Why Apple Music’s Ian Rogers left for LVMH

“Ian Rogers, the music executive at Apple who stunned the industry last week with news of his departure, has revealed his new job: chief digital officer at LVMH, whose brands include Louis Vuitton and Moët & Chandon,” Ben Sisario reports for The New York Times.

“Mr. Rogers, 43, was in charge of the radio portion of Apple’s new streaming service, Apple Music, which includes its online radio station, Beats 1,” Sisario reports. “When asked why he was leaving Apple for a business unrelated to music, Mr. Rogers wrote in an email: ‘I asked my wife the night of the Apple Music announcement: Was that the starting gun or the finish line for me in the digital music race? I decided I’m ready for a new challenge both professionally and personally. I have more to learn and contribute.'”

Read more in the full article here.

MacDailyNews Take: As we wrote the day Rogers’ move was reported:

Beats 1 is, surprisingly to most, one of the best parts of Apple Music. Perhaps getting it up and running, not running it day-to-day, and getting it to a successful, sustainable state was Rogers real goal? If so, mission accomplished.

The LVMH press release:

LVMH announces the appointment of Ian Rogers as Chief Digital Officer of the LVMH Group, effective October 2015.

Bernard Arnault, Chairman and CEO of LVMH, declared: “I am happy to welcome Ian into our Group to strengthen our digital ecosystem. He will build on the foundations laid by Thomas Romieu, take the Houses to the next level and explore new opportunities for the Group in the digital sphere. Ian will bring his extensive experience in high-end digital ventures and his innovation-driven spirit to develop LVMH leadership in the digital luxury field.”

A graduate in computer science from Indiana University, Ian Rogers started his career in 1993 as webmaster successively for the Beastie Boys and at Nullsoft. In 2001 he founded Mediacode which was later taken over by Yahoo, where he became VP and General Manager, Music. In 2008, he became CEO of Topspin Media. In 2013 he joined Beats Music as CEO. Last year he joined the iTunes team at Apple as Senior Director pursuant to their acquisition of Beats Music. Ian contributed to the recent launch of Apple Music including Beats 1, their digital streaming channel.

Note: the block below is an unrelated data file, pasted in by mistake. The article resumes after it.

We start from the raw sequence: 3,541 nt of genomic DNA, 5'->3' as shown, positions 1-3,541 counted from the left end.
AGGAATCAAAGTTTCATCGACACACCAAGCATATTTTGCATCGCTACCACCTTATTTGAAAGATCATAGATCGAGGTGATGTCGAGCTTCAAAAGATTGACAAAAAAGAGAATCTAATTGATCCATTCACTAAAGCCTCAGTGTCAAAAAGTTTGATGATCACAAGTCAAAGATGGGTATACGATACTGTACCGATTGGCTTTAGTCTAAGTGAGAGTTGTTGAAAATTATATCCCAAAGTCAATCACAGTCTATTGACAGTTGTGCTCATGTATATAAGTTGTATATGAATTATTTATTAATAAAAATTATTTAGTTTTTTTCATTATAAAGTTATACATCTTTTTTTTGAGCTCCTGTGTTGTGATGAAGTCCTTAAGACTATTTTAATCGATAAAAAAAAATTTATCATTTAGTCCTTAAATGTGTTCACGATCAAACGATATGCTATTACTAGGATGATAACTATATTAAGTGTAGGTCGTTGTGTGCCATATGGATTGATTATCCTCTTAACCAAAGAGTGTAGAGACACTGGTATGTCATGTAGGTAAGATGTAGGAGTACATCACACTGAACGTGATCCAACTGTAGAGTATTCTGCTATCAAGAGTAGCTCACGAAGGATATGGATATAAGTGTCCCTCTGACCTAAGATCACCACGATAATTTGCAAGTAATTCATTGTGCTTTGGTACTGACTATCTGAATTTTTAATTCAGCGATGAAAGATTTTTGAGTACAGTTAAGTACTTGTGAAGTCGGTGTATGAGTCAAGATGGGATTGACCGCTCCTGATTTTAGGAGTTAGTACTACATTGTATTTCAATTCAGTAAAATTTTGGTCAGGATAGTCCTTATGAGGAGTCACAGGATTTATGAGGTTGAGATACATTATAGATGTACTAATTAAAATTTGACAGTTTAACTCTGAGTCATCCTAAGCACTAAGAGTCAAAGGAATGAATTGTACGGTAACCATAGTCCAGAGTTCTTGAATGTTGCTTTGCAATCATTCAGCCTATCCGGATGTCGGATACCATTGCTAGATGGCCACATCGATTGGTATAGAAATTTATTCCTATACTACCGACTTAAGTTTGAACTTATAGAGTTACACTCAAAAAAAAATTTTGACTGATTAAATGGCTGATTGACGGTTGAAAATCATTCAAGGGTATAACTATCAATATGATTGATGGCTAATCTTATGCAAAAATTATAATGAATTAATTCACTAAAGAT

Source: LVMH

SEE ALSO:
Apple’s Beats 1 architect resigns; Ian Roger’s departure surprises colleagues – August 28, 2015

10 Comments

    1. What this means is that Rogers believed that the culture at Apple was not allowing him to “learn and contribute”. This could significantly affect Apple’s ability to recruit and retain. No one wants to work for a company that does not provide employee engagement and professional development.

        1. People do not resign because they are content with current conditions. This is exactly what Roger said and did. Obviously, you cannot understand the obvious.

          A breeze from the rectum is a fart, right?

          1. If you look at his track record, he does not sit.

            Some people are like that, the are mission oriented. He’s a task mercenary, a very very good one. You bring him in to get the job done. There was nothing more for him to do at Apple other than babysit.

            Please do not continue with your rain parade.

            1. Your opinion contrasts with Roger’s own statements. Nevertheless, Rogers is gone and I am sure Apple had not intended for him to resign so soon nor do I think his was a temp job. People leave for greener pastures, I guess the drought in California is worse than imagined.

      1. What it means is that he was unhappy with a step down from CEO at Beats to a lesser position at Apple’s Music division. He completed the minimum requirements of the position he assumed at Apple during the acquisition, and now it’s time to move on. He wants to make his own future, not one dictated by a corporate acquisition. Nothing to see here.

  1. Maybe it is that he can only stand the “new” people for only so long. Face it, whether you get on the bandwagon or not, we all have prejudice. This is 100% all natural, organic, and safe for the environment.

    1. Rogers apparently didn’t like his work environment. He may have felt “safe”, but he certainly was not satisfied. One can hope Apple’s culture does not become staid or toxic.

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